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Last of the Red Hot Lovers possesses unmistakable elegance 

We've taken a little too long to check out The Warehouse up in Cornelius, missing two power titles, An Empty Plate in the Café du Grand Boeuf and 'night, Mother, before their current crowd-pleaser, Neil Simon's Last of the Red Hot Lovers. Directed by Jim Esposito, the comedy is driven by a masterful performance by Bob Paolino as Barney Cashman, the midlife seafood restaurant owner hoping for taste of extra-marital naughtiness -- if only he can get the smell of scallops out of his hands!

The three acts (yes, prepare for two intermissions) chronicle successive Barney exercises in seduction. We begin with Elaine, a sophisticated restaurant customer who knows the drill, but she's thwarted and repelled by Barney's shyness, awkwardness, dullness, fastidiousness and shame. As Barney's readiness and romantic technique improve, his choice of women sadly deteriorates, so by Act 3, he's trying to make it in his mom's apartment with Jeanette, a longtime friend who is even more scared of cheating than he is.

Paolino's co-stars get better as the evening moves along. Sharon Doherty has the toughness of Elaine, but there's little sharpness or bite to her worldliness. Truth is, Doherty's affect is often blank, and instead of a lithe seductive body language, she's often stiff as cement. Amy Wada is a definite improvement as Bobbie, an aspiring songstress with paranoid delusions and some very authentic-smelling reefer. Like a promising acting student, Wada delivers all the externals and energies of Bobbie without truly inhabiting her.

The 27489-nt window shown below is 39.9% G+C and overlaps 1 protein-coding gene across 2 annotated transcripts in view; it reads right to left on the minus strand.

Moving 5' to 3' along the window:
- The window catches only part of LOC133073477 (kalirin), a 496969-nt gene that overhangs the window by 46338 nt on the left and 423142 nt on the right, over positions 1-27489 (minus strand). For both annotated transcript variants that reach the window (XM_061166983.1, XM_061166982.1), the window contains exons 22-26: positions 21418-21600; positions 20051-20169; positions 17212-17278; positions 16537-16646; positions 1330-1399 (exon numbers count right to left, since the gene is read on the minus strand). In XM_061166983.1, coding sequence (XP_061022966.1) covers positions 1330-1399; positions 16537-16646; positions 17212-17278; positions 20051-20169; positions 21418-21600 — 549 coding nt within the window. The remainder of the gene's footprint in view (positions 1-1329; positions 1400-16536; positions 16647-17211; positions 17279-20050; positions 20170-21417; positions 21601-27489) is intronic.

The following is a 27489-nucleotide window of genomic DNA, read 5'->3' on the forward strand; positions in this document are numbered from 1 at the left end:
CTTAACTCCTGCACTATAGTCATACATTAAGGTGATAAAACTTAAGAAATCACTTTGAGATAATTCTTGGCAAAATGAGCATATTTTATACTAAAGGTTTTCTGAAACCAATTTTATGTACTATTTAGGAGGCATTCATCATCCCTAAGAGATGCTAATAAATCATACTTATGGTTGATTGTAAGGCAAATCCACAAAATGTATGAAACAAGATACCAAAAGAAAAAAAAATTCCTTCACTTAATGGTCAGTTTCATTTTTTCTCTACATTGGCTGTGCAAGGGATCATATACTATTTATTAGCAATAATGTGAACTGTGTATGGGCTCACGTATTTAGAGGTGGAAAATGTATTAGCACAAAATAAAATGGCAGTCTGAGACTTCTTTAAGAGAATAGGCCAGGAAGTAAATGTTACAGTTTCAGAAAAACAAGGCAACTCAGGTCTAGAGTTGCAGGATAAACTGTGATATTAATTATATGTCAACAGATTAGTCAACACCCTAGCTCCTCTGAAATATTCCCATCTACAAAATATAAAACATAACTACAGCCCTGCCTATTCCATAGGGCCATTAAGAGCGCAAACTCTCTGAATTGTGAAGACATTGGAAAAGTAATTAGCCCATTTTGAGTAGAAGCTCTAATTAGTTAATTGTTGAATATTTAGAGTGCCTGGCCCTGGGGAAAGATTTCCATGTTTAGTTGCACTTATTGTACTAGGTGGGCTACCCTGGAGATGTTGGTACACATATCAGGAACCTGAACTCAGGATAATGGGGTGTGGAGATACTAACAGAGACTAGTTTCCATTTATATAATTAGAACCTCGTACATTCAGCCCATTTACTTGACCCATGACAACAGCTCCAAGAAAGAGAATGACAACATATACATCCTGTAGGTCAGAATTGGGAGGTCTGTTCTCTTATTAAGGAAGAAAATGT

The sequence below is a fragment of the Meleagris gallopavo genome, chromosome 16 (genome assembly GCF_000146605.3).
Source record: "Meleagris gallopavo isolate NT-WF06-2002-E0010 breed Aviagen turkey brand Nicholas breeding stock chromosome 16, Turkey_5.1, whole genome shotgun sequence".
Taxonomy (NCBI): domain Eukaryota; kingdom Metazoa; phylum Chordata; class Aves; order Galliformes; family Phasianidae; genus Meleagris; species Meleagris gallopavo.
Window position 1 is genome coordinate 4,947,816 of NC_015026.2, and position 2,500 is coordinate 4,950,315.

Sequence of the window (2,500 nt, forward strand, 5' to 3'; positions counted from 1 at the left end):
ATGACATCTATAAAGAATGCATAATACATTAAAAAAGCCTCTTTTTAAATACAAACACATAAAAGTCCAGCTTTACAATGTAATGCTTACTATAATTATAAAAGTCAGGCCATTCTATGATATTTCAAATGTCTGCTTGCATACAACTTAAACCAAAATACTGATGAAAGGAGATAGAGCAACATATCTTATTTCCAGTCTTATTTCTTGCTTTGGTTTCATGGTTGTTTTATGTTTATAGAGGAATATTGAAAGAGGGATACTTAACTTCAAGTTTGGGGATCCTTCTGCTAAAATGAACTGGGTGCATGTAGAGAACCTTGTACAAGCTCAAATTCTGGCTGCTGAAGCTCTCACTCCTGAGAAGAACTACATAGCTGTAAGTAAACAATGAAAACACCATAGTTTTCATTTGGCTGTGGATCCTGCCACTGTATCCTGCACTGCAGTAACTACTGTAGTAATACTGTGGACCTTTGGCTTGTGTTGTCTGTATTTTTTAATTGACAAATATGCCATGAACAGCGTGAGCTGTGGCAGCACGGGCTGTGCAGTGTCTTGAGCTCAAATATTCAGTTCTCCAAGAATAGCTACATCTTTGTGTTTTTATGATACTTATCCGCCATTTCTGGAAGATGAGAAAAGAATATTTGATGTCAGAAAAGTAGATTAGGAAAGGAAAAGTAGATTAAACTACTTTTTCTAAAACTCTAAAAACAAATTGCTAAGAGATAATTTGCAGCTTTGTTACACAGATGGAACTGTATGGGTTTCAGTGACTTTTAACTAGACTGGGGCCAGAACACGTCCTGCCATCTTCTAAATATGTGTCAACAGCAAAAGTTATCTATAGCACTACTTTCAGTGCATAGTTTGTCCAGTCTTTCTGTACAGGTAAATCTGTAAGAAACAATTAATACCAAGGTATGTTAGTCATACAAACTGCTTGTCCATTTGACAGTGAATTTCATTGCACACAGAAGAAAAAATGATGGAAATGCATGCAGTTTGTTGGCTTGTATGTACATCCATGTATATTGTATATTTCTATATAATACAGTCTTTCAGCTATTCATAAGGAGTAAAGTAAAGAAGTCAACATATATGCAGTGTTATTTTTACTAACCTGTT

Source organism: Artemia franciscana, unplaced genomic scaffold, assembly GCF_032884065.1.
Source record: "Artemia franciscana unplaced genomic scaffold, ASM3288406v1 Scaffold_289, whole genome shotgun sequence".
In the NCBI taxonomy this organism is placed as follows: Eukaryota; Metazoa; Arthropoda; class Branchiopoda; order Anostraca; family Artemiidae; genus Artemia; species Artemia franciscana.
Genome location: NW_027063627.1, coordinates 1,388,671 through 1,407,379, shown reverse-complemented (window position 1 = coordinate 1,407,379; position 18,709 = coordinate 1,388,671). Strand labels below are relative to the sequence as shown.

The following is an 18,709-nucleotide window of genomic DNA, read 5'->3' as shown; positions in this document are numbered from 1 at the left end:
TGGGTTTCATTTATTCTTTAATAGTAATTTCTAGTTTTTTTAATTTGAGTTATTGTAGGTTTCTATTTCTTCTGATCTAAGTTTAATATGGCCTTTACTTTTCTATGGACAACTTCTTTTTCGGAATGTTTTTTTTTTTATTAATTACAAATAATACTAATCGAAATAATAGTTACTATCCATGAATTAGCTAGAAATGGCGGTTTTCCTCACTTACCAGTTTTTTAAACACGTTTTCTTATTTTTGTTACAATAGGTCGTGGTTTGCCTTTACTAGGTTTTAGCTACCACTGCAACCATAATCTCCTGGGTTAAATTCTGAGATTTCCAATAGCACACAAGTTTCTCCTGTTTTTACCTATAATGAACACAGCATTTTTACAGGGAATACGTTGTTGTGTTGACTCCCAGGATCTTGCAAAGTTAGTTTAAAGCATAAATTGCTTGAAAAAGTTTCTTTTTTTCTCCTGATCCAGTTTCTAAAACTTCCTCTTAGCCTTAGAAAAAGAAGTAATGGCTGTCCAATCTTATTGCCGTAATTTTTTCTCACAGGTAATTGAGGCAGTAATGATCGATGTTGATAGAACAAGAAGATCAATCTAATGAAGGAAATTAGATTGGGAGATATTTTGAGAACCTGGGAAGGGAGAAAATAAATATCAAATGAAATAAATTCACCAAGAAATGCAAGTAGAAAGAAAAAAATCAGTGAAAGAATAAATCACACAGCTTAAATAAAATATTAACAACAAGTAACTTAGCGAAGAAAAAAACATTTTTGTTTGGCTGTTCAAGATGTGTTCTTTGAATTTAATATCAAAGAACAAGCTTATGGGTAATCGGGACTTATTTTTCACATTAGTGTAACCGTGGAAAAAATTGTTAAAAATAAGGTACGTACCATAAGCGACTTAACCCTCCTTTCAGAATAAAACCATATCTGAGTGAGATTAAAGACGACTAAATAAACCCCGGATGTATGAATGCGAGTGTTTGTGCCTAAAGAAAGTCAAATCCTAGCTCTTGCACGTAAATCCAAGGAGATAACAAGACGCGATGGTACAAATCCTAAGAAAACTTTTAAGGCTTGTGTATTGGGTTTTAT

Yet Paolino makes them both look good, intensifying his frenetic energies in the face Doherty's deadpan put-downs and going with the flow as Wada lights the weed. Jeanette's opening question, "What am I doing here?" instantly defines the romantic prospects of the final tryst, and Cat Rutledge is the very essence of her terrified, depressed frigidity.

The space on Westmoreland Road is cozy and the seats somewhat punishing for three acts. But this Warehouse effort has an unmistakable elegance, matched by an effeminate set that reminded me of my ex-mother-in-law.

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